One of the efforts launched to unravel consciousness’ mysteries includes IBM’s Blue Brain Project, which scientists hope to create a computer simulation of the brain. Although challenges are great, the ambitious researchers believe they will complete the project by 2030. The key lies in decoding the cerebral cortex, the seat of cognition, which contains 22 billion neurons and 220 trillion synapses.
A computer capable of running software simulations of this nature doesn’t exist yet. Research will require computational capacity of 36.8 petaflops and 3.2 petabytes of memory, which experts predict could become available by 2020 or before.
Although there are many benefits that may arise from the Blue Brain Project, the primary objective of simulating a brain in a computer is to understand how our 100 billion biological neurons give rise to who we are. Experts believe that this knowledge will transform humanity beyond our wildest dreams.
Posted by Intomorrow on 01/02 at 09:59 PM
“You, your-Self merely endures from each moment to the next”
So there is no permanent self, but rather a diachronic self? and one might say we live from one nanosecond to the next? Plus we cannot possibly imagine what the ‘self’ will be in the distant future?
Posted by CygnusX1 on 01/03 at 04:48 AM
“So there is no permanent self, but rather a diachronic self? and one might say we live from one nanosecond to the next? Plus we cannot possibly imagine what the ‘self’ will be in the distant future?”
Exactly, so the Self that you wish to upload exists only momentarily, (each moment to the next), with values based on past experience, long term foggy memories, and volition ultimately twisted and shaped by determinism and of your present situation?
The Self or information that you wish to upload and preserve is the Self that you are right here! right now!.. no, I mean not just then, right now.. no, I mean not just.. yadda yadda..
So the question begs.. “why” would I then want to preserve this fleeting image of Self identity? .. Christian indicates vanity.. perhaps? yet I would still base all these hopes on fears.. of the unknown factor - death?
let’s face it.. when you die, you die don’t you? In your last throes and struggling breaths, if you had opportunity, wouldn’t you at least have some hope of success.. what is there to lose.. except your mind?
ps. Once parties can agree as to what Consciousness actually means, then progess can be accelerated?
Clue.. your mind is everything and all, yet your mind has to be firstly “conscious” of it’s surroundings to help it orientate and define the difference between subject and object, divide this into duality, and reconcile with Self-reflexivity using “I” as pretext?
No one as yet can overcome or reconcile the problem of mind/body duality, (and who knows, we may never?), and yet, perhaps there is no need to overcome this, just have belief that your mind may perpetuate in different substrates.. after all, if you don’t believe it will ever work for you.. especially in your last moments breathing.. then it won’t will it?
Thanks people for the intelligent posts. They certainly whet my mind.
Here’s my take on how the future could unfold: I believe that as we get further into the 21st century, technology will enable me to add more and more non-biological parts to my body to prevent diseases. The difference between my human self and machines will blur. However, I will always consider myself human; not post-human or trans-human; just human.
By century’s end or before, humanity could evolve into a new species living in powerful self-repairing bodies with a lifespan approaching immortality, which would include preserving memories by uploading minds into new bodies should disaster happen to existing bodies. Suffering unwanted death would be only a distant memory from our crude past.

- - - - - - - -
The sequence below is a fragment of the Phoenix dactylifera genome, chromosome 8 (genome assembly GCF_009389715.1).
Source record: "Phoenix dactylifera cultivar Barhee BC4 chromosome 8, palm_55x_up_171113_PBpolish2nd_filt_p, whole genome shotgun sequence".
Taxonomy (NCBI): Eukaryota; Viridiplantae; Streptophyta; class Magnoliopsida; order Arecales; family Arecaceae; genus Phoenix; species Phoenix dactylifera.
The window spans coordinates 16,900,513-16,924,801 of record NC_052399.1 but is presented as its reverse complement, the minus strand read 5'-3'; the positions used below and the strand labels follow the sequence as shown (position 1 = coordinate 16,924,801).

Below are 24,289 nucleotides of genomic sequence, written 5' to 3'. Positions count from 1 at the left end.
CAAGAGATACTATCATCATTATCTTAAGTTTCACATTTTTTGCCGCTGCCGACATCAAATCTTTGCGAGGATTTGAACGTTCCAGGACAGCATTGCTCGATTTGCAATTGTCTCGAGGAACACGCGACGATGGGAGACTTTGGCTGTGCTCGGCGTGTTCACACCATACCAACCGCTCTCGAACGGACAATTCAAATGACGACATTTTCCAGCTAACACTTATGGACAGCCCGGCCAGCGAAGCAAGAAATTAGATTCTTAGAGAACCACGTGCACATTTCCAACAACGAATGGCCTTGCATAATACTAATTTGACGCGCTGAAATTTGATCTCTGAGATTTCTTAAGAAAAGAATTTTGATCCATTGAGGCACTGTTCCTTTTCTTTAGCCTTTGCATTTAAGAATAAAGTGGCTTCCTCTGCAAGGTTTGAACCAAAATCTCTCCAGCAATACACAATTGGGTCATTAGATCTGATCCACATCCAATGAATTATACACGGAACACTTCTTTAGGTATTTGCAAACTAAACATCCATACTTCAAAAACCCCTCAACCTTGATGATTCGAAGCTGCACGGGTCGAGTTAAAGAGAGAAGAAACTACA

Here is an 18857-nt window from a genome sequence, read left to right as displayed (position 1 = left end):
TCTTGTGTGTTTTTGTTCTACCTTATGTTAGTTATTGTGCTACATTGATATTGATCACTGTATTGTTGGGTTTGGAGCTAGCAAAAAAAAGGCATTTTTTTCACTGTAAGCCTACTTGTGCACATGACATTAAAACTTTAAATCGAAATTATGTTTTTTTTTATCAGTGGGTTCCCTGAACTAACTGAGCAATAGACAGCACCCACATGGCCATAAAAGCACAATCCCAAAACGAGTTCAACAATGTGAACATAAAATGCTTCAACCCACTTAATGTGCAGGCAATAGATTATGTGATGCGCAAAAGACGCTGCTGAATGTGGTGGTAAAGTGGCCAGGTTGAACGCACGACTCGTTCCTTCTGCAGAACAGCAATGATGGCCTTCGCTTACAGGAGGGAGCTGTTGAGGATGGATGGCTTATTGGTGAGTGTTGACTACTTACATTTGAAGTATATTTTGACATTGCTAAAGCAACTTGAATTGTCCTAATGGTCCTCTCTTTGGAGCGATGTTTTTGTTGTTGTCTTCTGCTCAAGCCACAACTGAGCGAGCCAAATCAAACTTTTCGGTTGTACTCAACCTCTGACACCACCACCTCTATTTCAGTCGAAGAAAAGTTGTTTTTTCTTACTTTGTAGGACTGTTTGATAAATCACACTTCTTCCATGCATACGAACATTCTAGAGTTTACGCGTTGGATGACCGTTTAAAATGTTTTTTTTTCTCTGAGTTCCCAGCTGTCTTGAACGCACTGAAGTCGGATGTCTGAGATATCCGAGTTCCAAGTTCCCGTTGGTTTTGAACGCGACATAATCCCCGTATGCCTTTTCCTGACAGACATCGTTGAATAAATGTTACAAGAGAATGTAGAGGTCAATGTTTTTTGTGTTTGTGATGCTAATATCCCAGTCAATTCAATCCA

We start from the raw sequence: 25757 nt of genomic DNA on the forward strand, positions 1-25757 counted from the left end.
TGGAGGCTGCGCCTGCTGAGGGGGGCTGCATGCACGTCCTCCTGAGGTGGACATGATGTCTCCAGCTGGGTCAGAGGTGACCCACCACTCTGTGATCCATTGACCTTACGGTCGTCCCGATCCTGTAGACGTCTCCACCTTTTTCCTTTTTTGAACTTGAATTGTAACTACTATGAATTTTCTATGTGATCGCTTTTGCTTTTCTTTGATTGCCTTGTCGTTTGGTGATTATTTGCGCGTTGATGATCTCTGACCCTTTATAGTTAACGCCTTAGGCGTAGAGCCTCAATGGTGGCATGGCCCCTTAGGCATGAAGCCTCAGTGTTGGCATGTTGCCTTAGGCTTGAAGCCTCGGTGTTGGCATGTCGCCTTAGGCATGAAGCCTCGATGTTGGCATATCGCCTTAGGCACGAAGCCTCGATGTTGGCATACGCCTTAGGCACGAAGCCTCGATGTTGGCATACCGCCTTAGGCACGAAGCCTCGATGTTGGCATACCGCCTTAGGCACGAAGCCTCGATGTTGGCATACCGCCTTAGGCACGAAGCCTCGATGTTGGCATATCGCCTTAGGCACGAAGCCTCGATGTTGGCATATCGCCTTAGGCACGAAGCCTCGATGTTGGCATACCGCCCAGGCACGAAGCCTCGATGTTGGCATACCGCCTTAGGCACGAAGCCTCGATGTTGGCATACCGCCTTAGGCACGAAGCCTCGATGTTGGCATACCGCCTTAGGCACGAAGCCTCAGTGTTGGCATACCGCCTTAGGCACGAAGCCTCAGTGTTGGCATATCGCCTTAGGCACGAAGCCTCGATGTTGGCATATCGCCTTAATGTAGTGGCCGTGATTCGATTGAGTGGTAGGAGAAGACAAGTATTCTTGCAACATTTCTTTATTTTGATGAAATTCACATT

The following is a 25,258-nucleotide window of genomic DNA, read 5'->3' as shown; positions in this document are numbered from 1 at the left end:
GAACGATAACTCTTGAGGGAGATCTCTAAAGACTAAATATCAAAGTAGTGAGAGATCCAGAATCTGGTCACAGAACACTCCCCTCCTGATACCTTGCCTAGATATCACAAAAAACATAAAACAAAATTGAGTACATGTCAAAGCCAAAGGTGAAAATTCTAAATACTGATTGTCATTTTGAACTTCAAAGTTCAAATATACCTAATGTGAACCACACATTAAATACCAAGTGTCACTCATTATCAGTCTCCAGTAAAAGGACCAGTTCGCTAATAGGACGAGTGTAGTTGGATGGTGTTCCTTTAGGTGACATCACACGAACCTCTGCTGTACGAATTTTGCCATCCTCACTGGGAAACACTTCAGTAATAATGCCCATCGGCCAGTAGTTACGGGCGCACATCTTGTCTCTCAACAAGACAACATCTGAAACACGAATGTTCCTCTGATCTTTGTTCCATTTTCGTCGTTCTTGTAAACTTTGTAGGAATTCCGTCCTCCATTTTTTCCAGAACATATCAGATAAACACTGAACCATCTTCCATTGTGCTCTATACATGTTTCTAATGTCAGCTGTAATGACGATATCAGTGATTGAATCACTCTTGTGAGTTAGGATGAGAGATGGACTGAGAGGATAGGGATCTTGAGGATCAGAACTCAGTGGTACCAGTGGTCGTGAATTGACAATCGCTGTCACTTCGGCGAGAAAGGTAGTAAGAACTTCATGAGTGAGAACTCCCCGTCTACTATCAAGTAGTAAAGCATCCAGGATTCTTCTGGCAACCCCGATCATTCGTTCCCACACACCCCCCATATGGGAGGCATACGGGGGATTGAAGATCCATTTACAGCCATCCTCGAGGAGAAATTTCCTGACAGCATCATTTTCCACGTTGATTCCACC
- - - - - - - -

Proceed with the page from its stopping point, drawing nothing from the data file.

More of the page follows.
However, here’s a question I’ve been pondering. As we become non-biological entities, would we still want to reproduce and if so, what might the procedure be like?
New people may be necessary, especially if we begin populating space. One possibility would be to select the desired age of the child, ‘clone’ a body (or bypass the child mode and clone an adult); and then upload simulated consciousness and memories into the new person.
Now, would these simulated people be considered human or machines? This could provide us with a different approach to defining intelligent life.
It’s difficult for me to imagine, with much accuracy, how an overwhelming future like this will unfold.
With artificial intelligence advancing exponentially over the coming decades, the future may get wild; but I welcome the excitement.
Posted by CygnusX1 on 01/03 at 03:21 PM
Some big questions!
Shiny chrome body or perpetual biological clones? And children too?
Some of those ethical questions, especially the angst of immortality, pain, death, re-birth, and memories, are explored in Battlestar, including human/machine procreation and aspirations towards a hybrid child. In fact BSG leaves very little out. A real treat for any not yet seen this?
Shiny chrome body. By this time in our future, biology will not be efficient enough for the human body.
Thanks for the tip on BSG; I’ll have to start watching it.
Posted by Christian Corralejo on 01/04 at 12:48 AM
There’s still the issue of procreation. I hope to exploration in my novel series I’m working on. Any ideas on how that can be achieved in nonbiological humans?
Posted by Christian Corralejo on 01/04 at 01:01 AM
A little typo accident. I meant to say “explore that”.
Posted by Taiwanlight on 01/04 at 09:12 AM
Dick, as a person who does not tend towards a sunny disposition I find your idea of purposely being optimistic, even though the clouds are rather dark at the minute, somewhat uplifting.
I’m just curious what about those of us who are unlikely to live long enough to benefit from longevity/immortality treatment? Are you a materialist or does your optimism extend to possible existence after death? What do you think of Tipler’s ideas that our remote descendants may be able to engineer a post-death existence for us all in the far future, the so-called Omega Point?